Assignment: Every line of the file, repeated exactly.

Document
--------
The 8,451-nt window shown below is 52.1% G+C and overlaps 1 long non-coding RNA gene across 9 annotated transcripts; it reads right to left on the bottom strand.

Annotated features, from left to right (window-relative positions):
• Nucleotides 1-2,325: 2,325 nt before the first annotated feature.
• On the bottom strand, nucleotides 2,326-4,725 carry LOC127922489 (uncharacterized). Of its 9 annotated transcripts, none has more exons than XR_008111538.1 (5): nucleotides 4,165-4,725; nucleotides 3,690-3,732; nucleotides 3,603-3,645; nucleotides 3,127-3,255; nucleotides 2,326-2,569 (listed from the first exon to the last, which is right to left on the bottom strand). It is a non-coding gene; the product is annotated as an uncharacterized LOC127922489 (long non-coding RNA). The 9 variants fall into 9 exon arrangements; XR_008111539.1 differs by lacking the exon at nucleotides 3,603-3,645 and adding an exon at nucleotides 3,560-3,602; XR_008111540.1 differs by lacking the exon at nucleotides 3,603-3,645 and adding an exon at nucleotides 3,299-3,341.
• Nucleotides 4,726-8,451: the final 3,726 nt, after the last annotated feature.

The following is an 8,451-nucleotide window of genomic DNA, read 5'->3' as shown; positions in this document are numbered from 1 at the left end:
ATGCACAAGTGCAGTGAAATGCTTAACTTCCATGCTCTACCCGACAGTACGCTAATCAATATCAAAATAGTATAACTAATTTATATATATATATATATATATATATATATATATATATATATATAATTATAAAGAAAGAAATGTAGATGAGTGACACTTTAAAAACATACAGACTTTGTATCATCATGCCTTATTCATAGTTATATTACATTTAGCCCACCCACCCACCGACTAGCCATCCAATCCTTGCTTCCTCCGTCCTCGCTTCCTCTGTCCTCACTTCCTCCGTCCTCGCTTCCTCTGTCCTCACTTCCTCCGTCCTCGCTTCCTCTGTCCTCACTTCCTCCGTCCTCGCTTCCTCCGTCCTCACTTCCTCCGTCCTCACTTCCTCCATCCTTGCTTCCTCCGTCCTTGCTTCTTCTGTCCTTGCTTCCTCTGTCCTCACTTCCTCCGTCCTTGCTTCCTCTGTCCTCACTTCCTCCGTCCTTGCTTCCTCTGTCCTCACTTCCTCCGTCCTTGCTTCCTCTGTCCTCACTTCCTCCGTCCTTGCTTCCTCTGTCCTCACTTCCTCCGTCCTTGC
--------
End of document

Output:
The 8,451-nt window shown below is 52.1% G+C and overlaps 1 long non-coding RNA gene across 9 annotated transcripts; it reads right to left on the bottom strand.

Annotated features, from left to right (window-relative positions):
• Nucleotides 1-2,325: 2,325 nt before the first annotated feature.
• On the bottom strand, nucleotides 2,326-4,725 carry LOC127922489 (uncharacterized). Of its 9 annotated transcripts, none has more exons than XR_008111538.1 (5): nucleotides 4,165-4,725; nucleotides 3,690-3,732; nucleotides 3,603-3,645; nucleotides 3,127-3,255; nucleotides 2,326-2,569 (listed from the first exon to the last, which is right to left on the bottom strand). It is a non-coding gene; the product is annotated as an uncharacterized LOC127922489 (long non-coding RNA). The 9 variants fall into 9 exon arrangements; XR_008111539.1 differs by lacking the exon at nucleotides 3,603-3,645 and adding an exon at nucleotides 3,560-3,602; XR_008111540.1 differs by lacking the exon at nucleotides 3,603-3,645 and adding an exon at nucleotides 3,299-3,341.
• Nucleotides 4,726-8,451: the final 3,726 nt, after the last annotated feature.

The following is an 8,451-nucleotide window of genomic DNA, read 5'->3' as shown; positions in this document are numbered from 1 at the left end:
ATGCACAAGTGCAGTGAAATGCTTAACTTCCATGCTCTACCCGACAGTACGCTAATCAATATCAAAATAGTATAACTAATTTATATATATATATATATATATATATATATATATATATATATATAATTATAAAGAAAGAAATGTAGATGAGTGACACTTTAAAAACATACAGACTTTGTATCATCATGCCTTATTCATAGTTATATTACATTTAGCCCACCCACCCACCGACTAGCCATCCAATCCTTGCTTCCTCCGTCCTCGCTTCCTCTGTCCTCACTTCCTCCGTCCTCGCTTCCTCTGTCCTCACTTCCTCCGTCCTCGCTTCCTCTGTCCTCACTTCCTCCGTCCTCGCTTCCTCCGTCCTCACTTCCTCCGTCCTCACTTCCTCCATCCTTGCTTCCTCCGTCCTTGCTTCTTCTGTCCTTGCTTCCTCTGTCCTCACTTCCTCCGTCCTTGCTTCCTCTGTCCTCACTTCCTCCGTCCTTGCTTCCTCTGTCCTCACTTCCTCCGTCCTTGCTTCCTCTGTCCTCACTTCCTCCGTCCTTGCTTCCTCTGTCCTCACTTCCTCCGTCCTTGC